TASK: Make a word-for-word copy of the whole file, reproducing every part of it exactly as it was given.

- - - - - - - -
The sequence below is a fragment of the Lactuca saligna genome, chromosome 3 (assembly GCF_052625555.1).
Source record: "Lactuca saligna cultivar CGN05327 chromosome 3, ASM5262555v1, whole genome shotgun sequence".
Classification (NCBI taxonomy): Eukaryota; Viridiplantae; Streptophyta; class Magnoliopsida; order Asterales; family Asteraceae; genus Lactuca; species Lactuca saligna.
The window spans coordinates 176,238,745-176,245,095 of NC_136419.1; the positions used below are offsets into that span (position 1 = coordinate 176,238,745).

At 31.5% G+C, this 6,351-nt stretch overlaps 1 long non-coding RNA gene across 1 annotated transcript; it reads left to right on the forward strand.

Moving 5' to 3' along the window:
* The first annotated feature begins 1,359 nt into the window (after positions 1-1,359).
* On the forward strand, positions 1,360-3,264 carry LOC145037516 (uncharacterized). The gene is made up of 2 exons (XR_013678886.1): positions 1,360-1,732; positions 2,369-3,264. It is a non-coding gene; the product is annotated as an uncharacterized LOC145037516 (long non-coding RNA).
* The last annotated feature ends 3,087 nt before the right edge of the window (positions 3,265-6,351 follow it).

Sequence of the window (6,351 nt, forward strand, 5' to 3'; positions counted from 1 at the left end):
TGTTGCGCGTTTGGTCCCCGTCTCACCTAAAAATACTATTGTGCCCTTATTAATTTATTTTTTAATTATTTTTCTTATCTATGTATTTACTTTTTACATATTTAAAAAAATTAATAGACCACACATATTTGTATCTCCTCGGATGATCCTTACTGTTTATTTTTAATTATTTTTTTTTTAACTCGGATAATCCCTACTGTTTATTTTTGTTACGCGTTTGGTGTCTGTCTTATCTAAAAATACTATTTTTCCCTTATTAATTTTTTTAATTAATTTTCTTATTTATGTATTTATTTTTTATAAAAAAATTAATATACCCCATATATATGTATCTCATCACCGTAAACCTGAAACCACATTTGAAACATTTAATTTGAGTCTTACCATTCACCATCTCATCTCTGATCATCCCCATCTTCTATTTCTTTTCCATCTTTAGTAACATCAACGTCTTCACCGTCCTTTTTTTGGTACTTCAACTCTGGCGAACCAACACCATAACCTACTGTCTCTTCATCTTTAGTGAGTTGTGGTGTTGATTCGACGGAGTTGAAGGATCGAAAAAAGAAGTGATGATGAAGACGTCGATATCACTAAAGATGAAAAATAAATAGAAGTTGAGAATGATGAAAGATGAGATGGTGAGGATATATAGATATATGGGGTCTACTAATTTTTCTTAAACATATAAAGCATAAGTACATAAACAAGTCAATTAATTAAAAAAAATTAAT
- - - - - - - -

The sequence below is a fragment of the Lactuca saligna genome, chromosome 3 (assembly GCF_052625555.1).
Source record: "Lactuca saligna cultivar CGN05327 chromosome 3, ASM5262555v1, whole genome shotgun sequence".
Classification (NCBI taxonomy): Eukaryota; Viridiplantae; Streptophyta; class Magnoliopsida; order Asterales; family Asteraceae; genus Lactuca; species Lactuca saligna.
The window spans coordinates 176,238,745-176,245,095 of NC_136419.1; the positions used below are offsets into that span (position 1 = coordinate 176,238,745).

At 31.5% G+C, this 6,351-nt stretch overlaps 1 long non-coding RNA gene across 1 annotated transcript; it reads left to right on the forward strand.

Moving 5' to 3' along the window:
* The first annotated feature begins 1,359 nt into the window (after positions 1-1,359).
* On the forward strand, positions 1,360-3,264 carry LOC145037516 (uncharacterized). The gene is made up of 2 exons (XR_013678886.1): positions 1,360-1,732; positions 2,369-3,264. It is a non-coding gene; the product is annotated as an uncharacterized LOC145037516 (long non-coding RNA).
* The last annotated feature ends 3,087 nt before the right edge of the window (positions 3,265-6,351 follow it).

Sequence of the window (6,351 nt, forward strand, 5' to 3'; positions counted from 1 at the left end):
TGTTGCGCGTTTGGTCCCCGTCTCACCTAAAAATACTATTGTGCCCTTATTAATTTATTTTTTAATTATTTTTCTTATCTATGTATTTACTTTTTACATATTTAAAAAAATTAATAGACCACACATATTTGTATCTCCTCGGATGATCCTTACTGTTTATTTTTAATTATTTTTTTTTTAACTCGGATAATCCCTACTGTTTATTTTTGTTACGCGTTTGGTGTCTGTCTTATCTAAAAATACTATTTTTCCCTTATTAATTTTTTTAATTAATTTTCTTATTTATGTATTTATTTTTTATAAAAAAATTAATATACCCCATATATATGTATCTCATCACCGTAAACCTGAAACCACATTTGAAACATTTAATTTGAGTCTTACCATTCACCATCTCATCTCTGATCATCCCCATCTTCTATTTCTTTTCCATCTTTAGTAACATCAACGTCTTCACCGTCCTTTTTTTGGTACTTCAACTCTGGCGAACCAACACCATAACCTACTGTCTCTTCATCTTTAGTGAGTTGTGGTGTTGATTCGACGGAGTTGAAGGATCGAAAAAAGAAGTGATGATGAAGACGTCGATATCACTAAAGATGAAAAATAAATAGAAGTTGAGAATGATGAAAGATGAGATGGTGAGGATATATAGATATATGGGGTCTACTAATTTTTCTTAAACATATAAAGCATAAGTACATAAACAAGTCAATTAATTAAAAAAAATTAAT